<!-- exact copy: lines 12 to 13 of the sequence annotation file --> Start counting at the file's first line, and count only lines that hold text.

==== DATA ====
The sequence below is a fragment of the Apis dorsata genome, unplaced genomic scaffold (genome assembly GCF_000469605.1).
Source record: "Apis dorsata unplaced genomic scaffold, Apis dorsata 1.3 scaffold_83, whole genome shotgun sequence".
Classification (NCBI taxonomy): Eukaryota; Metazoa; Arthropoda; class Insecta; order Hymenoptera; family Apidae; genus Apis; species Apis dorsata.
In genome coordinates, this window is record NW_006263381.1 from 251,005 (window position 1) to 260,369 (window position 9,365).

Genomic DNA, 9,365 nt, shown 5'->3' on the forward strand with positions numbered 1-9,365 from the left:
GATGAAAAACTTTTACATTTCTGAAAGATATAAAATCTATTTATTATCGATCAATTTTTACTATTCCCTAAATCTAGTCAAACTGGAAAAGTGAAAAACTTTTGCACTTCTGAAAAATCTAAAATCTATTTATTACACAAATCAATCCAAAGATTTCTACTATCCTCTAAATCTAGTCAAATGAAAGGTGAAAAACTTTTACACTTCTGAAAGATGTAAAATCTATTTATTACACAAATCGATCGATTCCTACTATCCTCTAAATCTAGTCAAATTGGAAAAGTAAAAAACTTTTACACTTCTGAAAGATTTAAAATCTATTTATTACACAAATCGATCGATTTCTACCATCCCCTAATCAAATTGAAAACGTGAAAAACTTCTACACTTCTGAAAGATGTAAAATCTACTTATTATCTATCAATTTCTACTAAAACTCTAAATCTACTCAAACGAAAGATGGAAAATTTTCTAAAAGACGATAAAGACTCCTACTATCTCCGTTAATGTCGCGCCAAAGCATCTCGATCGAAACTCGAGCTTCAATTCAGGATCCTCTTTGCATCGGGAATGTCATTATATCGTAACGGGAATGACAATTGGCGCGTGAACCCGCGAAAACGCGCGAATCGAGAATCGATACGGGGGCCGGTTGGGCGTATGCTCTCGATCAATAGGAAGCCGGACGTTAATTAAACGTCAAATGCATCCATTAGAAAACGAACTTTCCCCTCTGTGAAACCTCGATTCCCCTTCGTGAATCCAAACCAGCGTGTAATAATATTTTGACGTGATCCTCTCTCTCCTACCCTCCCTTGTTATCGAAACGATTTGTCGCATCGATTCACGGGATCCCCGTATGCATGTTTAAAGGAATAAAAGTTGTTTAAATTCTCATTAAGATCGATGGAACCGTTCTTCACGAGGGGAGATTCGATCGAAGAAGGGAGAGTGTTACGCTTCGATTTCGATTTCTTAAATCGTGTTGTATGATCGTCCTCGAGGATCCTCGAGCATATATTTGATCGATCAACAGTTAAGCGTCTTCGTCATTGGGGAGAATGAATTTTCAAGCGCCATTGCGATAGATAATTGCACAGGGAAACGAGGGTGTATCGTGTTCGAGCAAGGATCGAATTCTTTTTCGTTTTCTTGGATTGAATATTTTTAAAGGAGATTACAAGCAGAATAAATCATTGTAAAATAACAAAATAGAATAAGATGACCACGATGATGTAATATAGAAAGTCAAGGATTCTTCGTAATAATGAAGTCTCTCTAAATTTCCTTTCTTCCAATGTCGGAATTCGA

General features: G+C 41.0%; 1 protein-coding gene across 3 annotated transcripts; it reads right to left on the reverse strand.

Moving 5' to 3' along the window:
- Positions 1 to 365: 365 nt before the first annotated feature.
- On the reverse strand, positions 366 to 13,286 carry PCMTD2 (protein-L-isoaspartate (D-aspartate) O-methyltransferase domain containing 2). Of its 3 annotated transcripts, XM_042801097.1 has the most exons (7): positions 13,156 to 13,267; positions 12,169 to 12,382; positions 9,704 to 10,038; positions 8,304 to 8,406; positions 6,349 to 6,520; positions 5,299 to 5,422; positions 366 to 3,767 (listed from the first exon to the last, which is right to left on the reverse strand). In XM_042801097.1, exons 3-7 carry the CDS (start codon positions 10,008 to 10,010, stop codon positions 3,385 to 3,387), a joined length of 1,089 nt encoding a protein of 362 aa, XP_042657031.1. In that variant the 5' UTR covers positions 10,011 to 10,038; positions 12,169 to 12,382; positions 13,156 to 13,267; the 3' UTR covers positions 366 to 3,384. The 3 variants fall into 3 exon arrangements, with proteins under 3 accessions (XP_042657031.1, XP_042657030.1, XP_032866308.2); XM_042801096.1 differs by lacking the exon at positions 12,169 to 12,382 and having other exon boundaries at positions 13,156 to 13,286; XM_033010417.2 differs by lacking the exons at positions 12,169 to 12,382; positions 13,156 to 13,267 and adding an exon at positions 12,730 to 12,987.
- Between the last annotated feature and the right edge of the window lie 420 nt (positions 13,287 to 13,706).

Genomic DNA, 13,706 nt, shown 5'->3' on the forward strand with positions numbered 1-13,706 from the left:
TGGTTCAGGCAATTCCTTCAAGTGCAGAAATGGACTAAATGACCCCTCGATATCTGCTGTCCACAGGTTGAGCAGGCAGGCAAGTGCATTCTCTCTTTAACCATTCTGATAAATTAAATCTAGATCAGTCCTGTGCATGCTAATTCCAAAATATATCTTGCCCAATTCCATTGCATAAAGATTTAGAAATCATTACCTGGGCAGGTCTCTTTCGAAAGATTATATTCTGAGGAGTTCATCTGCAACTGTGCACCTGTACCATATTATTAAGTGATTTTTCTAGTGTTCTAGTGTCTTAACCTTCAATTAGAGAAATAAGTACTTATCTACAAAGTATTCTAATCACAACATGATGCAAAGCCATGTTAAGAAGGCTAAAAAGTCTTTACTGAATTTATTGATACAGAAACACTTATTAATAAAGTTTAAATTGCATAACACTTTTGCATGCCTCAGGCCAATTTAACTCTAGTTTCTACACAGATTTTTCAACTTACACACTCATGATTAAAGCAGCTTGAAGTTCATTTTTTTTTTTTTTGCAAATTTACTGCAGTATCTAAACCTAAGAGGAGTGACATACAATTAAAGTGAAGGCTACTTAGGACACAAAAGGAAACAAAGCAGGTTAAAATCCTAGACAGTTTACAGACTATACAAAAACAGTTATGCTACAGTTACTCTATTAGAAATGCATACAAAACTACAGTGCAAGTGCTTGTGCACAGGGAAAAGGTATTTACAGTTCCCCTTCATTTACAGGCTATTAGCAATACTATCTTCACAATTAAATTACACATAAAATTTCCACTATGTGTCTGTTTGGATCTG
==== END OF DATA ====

Genomic DNA, 13,706 nt, shown 5'->3' on the forward strand with positions numbered 1-13,706 from the left:
TGGTTCAGGCAATTCCTTCAAGTGCAGAAATGGACTAAATGACCCCTCGATATCTGCTGTCCACAGGTTGAGCAGGCAGGCAAGTGCATTCTCTCTTTAACCATTCTGATAAATTAAATCTAGATCAGTCCTGTGCATGCTAATTCCAAAATATATCTTGCCCAATTCCATTGCATAAAGATTTAGAAATCATTACCTGGGCAGGTCTCTTTCGAAAGATTATATTCTGAGGAGTTCATCTGCAACTGTGCACCTGTACCATATTATTAAGTGATTTTTCTAGTGTTCTAGTGTCTTAACCTTCAATTAGAGAAATAAGTACTTATCTACAAAGTATTCTAATCACAACATGATGCAAAGCCATGTTAAGAAGGCTAAAAAGTCTTTACTGAATTTATTGATACAGAAACACTTATTAATAAAGTTTAAATTGCATAACACTTTTGCATGCCTCAGGCCAATTTAACTCTAGTTTCTACACAGATTTTTCAACTTACACACTCATGATTAAAGCAGCTTGAAGTTCATTTTTTTTTTTTTTGCAAATTTACTGCAGTATCTAAACCTAAGAGGAGTGACATACAATTAAAGTGAAGGCTACTTAGGACACAAAAGGAAACAAAGCAGGTTAAAATCCTAGACAGTTTACAGACTATACAAAAACAGTTATGCTACAGTTACTCTATTAGAAATGCATACAAAACTACAGTGCAAGTGCTTGTGCACAGGGAAAAGGTATTTACAGTTCCCCTTCATTTACAGGCTATTAGCAATACTATCTTCACAATTAAATTACACATAAAATTTCCACTATGTGTCTGTTTGGATCTG